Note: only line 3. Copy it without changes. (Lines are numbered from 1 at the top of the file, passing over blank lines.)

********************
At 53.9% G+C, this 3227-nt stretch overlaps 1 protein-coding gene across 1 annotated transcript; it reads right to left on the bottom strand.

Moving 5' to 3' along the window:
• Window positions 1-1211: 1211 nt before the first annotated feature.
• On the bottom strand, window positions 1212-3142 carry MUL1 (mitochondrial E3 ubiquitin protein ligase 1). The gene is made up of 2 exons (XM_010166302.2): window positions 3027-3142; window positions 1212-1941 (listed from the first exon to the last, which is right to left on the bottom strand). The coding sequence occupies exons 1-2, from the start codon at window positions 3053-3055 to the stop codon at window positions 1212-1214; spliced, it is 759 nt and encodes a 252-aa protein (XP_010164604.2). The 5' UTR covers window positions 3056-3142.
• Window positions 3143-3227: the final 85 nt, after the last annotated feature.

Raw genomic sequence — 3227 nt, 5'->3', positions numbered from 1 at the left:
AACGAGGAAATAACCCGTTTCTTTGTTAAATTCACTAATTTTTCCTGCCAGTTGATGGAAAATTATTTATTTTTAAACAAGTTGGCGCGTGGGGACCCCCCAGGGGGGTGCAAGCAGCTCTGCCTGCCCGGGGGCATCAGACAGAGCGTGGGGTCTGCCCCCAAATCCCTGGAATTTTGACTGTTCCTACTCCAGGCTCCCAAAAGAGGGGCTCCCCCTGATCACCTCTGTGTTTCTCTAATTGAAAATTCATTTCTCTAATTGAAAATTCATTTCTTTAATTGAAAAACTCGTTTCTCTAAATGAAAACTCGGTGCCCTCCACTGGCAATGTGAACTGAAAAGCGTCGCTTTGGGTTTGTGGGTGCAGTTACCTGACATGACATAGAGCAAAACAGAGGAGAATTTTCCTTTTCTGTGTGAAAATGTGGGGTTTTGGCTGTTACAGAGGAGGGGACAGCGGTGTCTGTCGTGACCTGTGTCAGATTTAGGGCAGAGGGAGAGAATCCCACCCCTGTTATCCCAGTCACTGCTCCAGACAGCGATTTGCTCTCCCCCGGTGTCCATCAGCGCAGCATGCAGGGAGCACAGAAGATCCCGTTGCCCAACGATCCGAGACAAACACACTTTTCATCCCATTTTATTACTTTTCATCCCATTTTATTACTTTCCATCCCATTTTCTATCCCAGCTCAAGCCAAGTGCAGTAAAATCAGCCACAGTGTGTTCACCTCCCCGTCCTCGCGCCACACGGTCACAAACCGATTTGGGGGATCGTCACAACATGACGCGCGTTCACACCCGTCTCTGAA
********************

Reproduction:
• Window positions 1-1211: 1211 nt before the first annotated feature.